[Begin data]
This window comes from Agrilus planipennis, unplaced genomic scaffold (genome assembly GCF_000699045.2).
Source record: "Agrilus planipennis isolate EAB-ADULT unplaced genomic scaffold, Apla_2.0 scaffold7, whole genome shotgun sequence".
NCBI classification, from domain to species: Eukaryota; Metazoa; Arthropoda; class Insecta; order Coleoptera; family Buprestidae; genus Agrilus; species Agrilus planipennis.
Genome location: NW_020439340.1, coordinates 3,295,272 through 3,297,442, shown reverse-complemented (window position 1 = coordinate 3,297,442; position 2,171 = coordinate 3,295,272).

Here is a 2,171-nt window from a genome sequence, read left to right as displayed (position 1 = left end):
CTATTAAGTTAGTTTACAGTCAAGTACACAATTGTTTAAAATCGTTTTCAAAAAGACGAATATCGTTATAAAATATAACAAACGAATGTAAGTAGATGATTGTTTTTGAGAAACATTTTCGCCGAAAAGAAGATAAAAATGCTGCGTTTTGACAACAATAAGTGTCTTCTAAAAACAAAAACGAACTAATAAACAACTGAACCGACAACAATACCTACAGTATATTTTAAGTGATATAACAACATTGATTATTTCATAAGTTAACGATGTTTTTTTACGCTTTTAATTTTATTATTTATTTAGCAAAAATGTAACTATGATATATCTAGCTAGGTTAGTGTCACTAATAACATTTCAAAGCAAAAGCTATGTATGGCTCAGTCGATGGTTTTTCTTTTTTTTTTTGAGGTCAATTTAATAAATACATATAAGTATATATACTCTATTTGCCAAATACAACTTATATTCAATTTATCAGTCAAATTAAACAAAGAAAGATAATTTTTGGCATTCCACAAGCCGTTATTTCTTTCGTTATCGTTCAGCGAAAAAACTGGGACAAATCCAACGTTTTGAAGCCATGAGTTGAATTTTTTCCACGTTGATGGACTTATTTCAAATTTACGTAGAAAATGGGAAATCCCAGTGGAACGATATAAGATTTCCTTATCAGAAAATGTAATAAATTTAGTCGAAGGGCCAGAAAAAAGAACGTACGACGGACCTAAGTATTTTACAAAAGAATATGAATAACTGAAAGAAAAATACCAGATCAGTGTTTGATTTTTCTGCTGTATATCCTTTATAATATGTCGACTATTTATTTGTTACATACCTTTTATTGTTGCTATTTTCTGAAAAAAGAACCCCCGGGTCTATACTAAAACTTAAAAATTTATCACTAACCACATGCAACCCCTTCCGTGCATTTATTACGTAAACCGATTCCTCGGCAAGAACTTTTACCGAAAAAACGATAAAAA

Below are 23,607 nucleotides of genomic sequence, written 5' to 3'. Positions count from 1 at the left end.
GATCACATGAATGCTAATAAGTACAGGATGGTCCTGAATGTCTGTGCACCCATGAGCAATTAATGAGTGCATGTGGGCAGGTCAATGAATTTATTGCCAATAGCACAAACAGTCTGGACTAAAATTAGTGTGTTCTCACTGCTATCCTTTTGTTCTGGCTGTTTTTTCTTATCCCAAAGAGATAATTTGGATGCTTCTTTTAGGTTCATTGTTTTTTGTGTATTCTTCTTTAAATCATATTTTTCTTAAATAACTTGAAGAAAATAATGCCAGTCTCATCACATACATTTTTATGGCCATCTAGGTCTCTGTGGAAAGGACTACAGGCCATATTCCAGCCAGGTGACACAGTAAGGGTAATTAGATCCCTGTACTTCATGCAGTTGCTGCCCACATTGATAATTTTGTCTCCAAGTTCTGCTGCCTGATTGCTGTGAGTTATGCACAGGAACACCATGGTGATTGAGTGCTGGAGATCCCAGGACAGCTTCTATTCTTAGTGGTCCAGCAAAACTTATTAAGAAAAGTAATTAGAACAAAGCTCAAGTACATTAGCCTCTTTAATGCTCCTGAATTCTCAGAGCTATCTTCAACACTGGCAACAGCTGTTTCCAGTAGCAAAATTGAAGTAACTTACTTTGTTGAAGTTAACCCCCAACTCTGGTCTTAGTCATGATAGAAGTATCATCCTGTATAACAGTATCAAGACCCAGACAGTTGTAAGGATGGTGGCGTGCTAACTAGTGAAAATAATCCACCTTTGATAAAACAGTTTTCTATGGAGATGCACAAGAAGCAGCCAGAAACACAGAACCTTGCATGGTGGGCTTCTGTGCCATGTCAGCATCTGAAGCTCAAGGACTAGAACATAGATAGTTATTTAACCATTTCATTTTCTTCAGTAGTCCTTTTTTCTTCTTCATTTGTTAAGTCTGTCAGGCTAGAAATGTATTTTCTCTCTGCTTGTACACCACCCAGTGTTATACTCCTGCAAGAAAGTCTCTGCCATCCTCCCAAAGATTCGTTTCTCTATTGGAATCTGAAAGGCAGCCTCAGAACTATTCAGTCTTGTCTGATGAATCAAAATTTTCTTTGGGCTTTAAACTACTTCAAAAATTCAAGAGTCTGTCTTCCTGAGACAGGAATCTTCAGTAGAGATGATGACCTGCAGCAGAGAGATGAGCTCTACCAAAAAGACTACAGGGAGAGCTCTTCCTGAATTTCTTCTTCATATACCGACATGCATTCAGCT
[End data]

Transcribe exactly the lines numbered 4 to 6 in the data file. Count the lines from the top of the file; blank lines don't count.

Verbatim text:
Genome location: NW_020439340.1, coordinates 3,295,272 through 3,297,442, shown reverse-complemented (window position 1 = coordinate 3,297,442; position 2,171 = coordinate 3,295,272).

Here is a 2,171-nt window from a genome sequence, read left to right as displayed (position 1 = left end):
CTATTAAGTTAGTTTACAGTCAAGTACACAATTGTTTAAAATCGTTTTCAAAAAGACGAATATCGTTATAAAATATAACAAACGAATGTAAGTAGATGATTGTTTTTGAGAAACATTTTCGCCGAAAAGAAGATAAAAATGCTGCGTTTTGACAACAATAAGTGTCTTCTAAAAACAAAAACGAACTAATAAACAACTGAACCGACAACAATACCTACAGTATATTTTAAGTGATATAACAACATTGATTATTTCATAAGTTAACGATGTTTTTTTACGCTTTTAATTTTATTATTTATTTAGCAAAAATGTAACTATGATATATCTAGCTAGGTTAGTGTCACTAATAACATTTCAAAGCAAAAGCTATGTATGGCTCAGTCGATGGTTTTTCTTTTTTTTTTTGAGGTCAATTTAATAAATACATATAAGTATATATACTCTATTTGCCAAATACAACTTATATTCAATTTATCAGTCAAATTAAACAAAGAAAGATAATTTTTGGCATTCCACAAGCCGTTATTTCTTTCGTTATCGTTCAGCGAAAAAACTGGGACAAATCCAACGTTTTGAAGCCATGAGTTGAATTTTTTCCACGTTGATGGACTTATTTCAAATTTACGTAGAAAATGGGAAATCCCAGTGGAACGATATAAGATTTCCTTATCAGAAAATGTAATAAATTTAGTCGAAGGGCCAGAAAAAAGAACGTACGACGGACCTAAGTATTTTACAAAAGAATATGAATAACTGAAAGAAAAATACCAGATCAGTGTTTGATTTTTCTGCTGTATATCCTTTATAATATGTCGACTATTTATTTGTTACATACCTTTTATTGTTGCTATTTTCTGAAAAAAGAACCCCCGGGTCTATACTAAAACTTAAAAATTTATCACTAACCACATGCAACCCCTTCCGTGCATTTATTACGTAAACCGATTCCTCGGCAAGAACTTTTACCGAAAAAACGATAAAAA